Impact of COVID-19

Quarantine for old people

The impact of COVID-19 is showing markedly for some households and regions, the latest research finds. Around 1.114 million adults say their households are financially worse off than last year, while around 575,000 say they’re better off.

Data from Horizon Research shows people in some regions feeling much worse off than in others. On the South Island’s West Coast 53% say their households are worse off, compared with the national average of 33%.

Others feeling worse than average include Canterbury 44% and Northland 42%. Nationwide 50% of adults say their households’ financial position is about the same as a year ago. Overall, 16% say it is better.

The regions showing the above-average numbers feeling better off include Otago 25%, Whanganui, Manawatu, Palmerston North, Rangitikei, Ruapehu and Horowhenua 21%, Waikato 22% and Nelson, Marlborough, and Tasman 21%.

35-44-year-olds most likely to feel worse off

43% of 35-44 years olds feel their households are worse off – the highest of any age group.  If you are 65 or more, you are least likely to feel worse off, Horizon says, and two-thirds of those aged 65 or more say their financial position is about the same as the previous year.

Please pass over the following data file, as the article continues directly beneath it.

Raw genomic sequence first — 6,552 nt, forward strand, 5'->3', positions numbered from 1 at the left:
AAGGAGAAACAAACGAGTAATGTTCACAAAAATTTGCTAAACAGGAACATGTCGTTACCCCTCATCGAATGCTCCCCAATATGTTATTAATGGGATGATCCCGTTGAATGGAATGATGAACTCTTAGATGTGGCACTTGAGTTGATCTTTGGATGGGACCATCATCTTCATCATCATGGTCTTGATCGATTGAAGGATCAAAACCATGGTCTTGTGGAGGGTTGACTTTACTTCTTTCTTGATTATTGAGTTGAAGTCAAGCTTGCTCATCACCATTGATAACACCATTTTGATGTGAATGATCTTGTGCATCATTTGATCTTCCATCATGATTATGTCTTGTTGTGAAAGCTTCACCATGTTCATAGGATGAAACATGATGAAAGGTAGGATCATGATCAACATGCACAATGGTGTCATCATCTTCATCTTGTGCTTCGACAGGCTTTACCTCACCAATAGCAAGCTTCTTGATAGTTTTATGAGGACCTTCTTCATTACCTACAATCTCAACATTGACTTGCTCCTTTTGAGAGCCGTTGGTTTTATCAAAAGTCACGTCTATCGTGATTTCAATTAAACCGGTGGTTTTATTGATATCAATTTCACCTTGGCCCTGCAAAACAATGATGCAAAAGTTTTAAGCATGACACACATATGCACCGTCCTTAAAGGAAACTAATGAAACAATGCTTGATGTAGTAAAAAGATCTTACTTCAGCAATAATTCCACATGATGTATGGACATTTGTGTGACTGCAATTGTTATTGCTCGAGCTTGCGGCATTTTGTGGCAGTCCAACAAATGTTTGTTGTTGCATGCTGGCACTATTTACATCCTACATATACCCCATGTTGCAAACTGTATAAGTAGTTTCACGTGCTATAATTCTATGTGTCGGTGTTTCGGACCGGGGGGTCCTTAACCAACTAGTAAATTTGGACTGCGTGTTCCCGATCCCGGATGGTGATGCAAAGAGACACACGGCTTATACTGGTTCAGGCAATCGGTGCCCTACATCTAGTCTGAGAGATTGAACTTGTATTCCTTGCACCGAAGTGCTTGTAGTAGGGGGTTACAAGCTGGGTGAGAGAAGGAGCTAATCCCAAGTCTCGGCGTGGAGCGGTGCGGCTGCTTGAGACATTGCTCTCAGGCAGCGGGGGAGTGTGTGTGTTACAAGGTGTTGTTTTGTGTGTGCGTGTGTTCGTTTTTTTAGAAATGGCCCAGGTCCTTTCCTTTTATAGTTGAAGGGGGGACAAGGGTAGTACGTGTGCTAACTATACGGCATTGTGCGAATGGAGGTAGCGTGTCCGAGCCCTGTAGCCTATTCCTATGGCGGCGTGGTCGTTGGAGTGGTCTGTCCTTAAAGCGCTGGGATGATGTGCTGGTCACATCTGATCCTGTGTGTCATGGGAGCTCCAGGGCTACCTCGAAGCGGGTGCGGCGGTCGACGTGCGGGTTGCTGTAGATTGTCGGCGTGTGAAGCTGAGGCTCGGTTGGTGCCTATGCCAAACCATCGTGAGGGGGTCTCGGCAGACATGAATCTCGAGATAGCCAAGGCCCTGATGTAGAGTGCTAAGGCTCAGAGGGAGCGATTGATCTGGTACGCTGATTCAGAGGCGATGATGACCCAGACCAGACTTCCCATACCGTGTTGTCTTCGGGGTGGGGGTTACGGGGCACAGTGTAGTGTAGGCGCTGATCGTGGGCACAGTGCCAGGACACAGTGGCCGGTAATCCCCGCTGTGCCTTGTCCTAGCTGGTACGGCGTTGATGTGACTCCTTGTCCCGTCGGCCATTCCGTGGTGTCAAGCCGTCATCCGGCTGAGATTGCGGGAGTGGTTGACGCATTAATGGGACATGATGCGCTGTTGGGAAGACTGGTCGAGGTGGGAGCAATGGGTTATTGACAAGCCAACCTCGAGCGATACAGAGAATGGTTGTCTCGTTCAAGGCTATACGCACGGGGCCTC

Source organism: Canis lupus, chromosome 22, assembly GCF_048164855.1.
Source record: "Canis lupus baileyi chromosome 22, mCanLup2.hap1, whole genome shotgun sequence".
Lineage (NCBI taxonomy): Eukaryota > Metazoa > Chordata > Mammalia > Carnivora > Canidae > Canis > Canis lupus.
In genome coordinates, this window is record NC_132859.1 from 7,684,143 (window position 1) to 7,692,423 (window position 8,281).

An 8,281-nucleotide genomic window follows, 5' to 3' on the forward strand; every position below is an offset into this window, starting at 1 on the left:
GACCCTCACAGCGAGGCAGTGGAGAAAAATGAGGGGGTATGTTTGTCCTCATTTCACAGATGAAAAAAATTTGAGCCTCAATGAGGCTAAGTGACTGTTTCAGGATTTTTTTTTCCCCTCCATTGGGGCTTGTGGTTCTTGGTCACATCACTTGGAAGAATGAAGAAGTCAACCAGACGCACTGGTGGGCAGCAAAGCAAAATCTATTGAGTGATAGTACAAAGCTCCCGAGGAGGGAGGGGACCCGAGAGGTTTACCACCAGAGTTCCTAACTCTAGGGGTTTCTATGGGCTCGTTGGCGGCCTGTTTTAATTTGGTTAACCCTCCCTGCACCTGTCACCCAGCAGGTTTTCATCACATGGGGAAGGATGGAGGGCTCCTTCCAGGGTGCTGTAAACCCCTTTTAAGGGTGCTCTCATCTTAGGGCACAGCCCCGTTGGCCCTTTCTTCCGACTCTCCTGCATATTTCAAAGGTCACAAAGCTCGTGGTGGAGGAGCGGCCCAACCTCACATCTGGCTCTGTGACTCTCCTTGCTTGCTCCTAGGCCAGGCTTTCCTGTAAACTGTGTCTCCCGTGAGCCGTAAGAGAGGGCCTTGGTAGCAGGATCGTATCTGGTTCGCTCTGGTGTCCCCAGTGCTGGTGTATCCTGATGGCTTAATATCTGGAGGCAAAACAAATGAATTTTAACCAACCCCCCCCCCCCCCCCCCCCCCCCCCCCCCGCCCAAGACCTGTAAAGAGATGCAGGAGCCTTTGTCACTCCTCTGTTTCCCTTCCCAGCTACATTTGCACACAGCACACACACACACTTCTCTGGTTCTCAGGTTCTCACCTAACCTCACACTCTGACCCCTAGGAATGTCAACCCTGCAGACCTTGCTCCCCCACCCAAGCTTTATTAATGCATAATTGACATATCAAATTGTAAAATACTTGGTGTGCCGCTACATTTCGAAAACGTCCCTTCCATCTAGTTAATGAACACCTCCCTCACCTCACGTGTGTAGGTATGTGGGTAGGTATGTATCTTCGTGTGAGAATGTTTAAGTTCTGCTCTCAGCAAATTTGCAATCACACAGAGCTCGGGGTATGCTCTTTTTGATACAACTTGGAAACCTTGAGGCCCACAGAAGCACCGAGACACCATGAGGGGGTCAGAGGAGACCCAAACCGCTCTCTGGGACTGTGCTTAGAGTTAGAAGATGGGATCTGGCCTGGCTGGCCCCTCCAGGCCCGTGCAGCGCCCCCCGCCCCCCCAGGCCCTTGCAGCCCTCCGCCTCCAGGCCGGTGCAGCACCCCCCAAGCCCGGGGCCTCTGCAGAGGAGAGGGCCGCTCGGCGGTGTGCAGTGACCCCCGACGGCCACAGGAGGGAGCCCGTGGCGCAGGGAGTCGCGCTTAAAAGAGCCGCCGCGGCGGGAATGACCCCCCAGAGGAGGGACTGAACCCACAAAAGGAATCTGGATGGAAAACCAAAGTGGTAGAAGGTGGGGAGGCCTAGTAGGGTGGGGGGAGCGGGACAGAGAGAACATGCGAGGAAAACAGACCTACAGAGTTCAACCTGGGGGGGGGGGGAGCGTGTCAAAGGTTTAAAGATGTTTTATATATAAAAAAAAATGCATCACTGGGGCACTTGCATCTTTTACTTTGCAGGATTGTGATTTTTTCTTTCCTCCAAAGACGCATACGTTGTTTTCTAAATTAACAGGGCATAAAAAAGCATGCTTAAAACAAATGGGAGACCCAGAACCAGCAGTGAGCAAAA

25-34 year-olds are the most likely to feel better off: 25% compared with the national average of 16%.

Businesspeople feel it’s worse, farmers better

By occupation, businesspeople are more likely than average to feel their households are financially worse off.

43% of business manager and executives feel they’re worse off, compared with 31% of adults overall. Among business proprietors and self-employed 33% feel worse off – in line with the national average.

26% of farm owners and managers say they’re worse off – while 39% say they’re better off (the highest result for any occupation group). 35% say they’re about the same.

Large families, solo parents feeling worse off

Horizon says extended families are feeling worst off. Some 46% of those types of households say they’re worse off, compared with 33% overall.

Similarly, 41% of those in one-parent households with three or more children are feeling worse off, along with 40% of single-parent households with one or two children at home.

Horizon’s Principal, Graeme Colman, said the data indicates the economic impact of COVID-19 has adversely affected businesspeople, the lower paid and larger and solo-parent families more than average.

“The pandemic hasn’t cut evenly, and some are reporting their households are ending the past year in much better positions.”

Data is from a December Horizon 2020 survey of 1,595 adults nationwide, representing the 18+ population at the last census. At a 95% confidence level, the maximum margin of error on the overall sample is +/- 2.5%.